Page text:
Osman Ahmed

Testimony 5 – Mrs. Shms
Pencil on paper
17 drawings, 20 x 14 cm

Testimony 13 – Mr. Jmm
Pencil on paper
27 drawings, 20 x 14 cm

A series of drawings depicts, in storyboard format, the testimonies of survivors of the 1988 Anfal genocide, in which up to 180,000 Kurds were killed by Saddam Hussein’s Ba’athist regime.

Osman Ahmed’s PhD project in 2013 investigated the Kurds’ collective memory of the Anfal genocide. He recorded the testimonies of 15 Anfal survivors in 355 individual drawings.

“Most of my drawings come from memory and my past experience as an eye witness, to years of political and cultural repression, culminating in the horrendous Anfal event in 1988 that left a profound effect on my life,” Ahmed said in a statement. “By presenting a body of works, I attempt not only to record the genocide and a world of flashbacks and dreams, but to simultaneously investigate, explore and, to a large extent, make known my pain and feelings through the creative process. No artist can create disturbing works without having felt and/or shared the suffering of others. I use my drawings as a diary, recording painful narratives that through time and space, sequence by sequence, echo in my mind. I am surrounded by my drawings.”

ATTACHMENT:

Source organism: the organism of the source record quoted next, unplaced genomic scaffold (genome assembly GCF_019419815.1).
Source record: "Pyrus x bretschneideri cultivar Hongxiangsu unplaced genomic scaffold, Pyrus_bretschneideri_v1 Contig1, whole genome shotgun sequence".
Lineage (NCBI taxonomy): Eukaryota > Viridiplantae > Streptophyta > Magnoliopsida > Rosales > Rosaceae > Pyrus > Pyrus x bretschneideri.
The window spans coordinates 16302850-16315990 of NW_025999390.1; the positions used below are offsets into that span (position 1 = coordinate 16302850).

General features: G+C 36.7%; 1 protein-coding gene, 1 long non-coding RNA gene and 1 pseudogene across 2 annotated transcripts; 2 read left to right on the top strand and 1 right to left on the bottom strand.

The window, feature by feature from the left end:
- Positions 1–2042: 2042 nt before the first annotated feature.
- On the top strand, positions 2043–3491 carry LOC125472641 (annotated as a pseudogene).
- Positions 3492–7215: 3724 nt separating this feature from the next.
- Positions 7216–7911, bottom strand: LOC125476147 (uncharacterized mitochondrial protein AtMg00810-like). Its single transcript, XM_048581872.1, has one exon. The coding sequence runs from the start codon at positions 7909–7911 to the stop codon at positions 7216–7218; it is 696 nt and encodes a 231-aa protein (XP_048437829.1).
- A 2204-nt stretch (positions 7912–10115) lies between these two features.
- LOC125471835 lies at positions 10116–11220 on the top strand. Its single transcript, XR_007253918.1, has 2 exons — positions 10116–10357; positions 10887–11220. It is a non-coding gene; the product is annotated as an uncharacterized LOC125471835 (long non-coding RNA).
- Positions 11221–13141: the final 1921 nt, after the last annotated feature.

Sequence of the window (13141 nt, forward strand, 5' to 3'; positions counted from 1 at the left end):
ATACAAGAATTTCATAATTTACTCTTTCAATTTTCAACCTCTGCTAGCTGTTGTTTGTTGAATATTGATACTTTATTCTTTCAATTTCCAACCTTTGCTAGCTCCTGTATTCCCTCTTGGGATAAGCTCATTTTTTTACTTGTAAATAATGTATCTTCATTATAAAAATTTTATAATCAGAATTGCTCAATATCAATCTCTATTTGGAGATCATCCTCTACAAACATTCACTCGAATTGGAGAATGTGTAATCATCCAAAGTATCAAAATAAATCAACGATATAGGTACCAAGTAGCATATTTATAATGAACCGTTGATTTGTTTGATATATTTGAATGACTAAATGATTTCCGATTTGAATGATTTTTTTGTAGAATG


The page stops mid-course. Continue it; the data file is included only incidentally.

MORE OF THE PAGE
Artist’s biography

Dr Osman Ahmed is a Kurdish-British artist based at the Kurdology Centre for Kurdish Studies, University of Sulaymaniyah, in the Kurdistan Region of Iraq.
He graduated with an MA in drawing from the Camberwell School of Arts in London (2007) and a PhD from the University of the Arts, London (2013).

Dr Ahmed has been an active guest speaker and member of panels at international conferences and seminars on genocide held in Britain, Iraq, Australia, Italy, Armenia and Austria. He was the recipient of the 2017 IAGS Prize for the Arts from the International Association of Genocide Scholars, University of Queensland, Brisbane, Australia.

Dr Ahmed has widely exhibited his artworks in the Middle East, Turkey, Europe and Britain, and participated in a three-month exhibition of his Anfal works at London’s Imperial War Museum in 2008.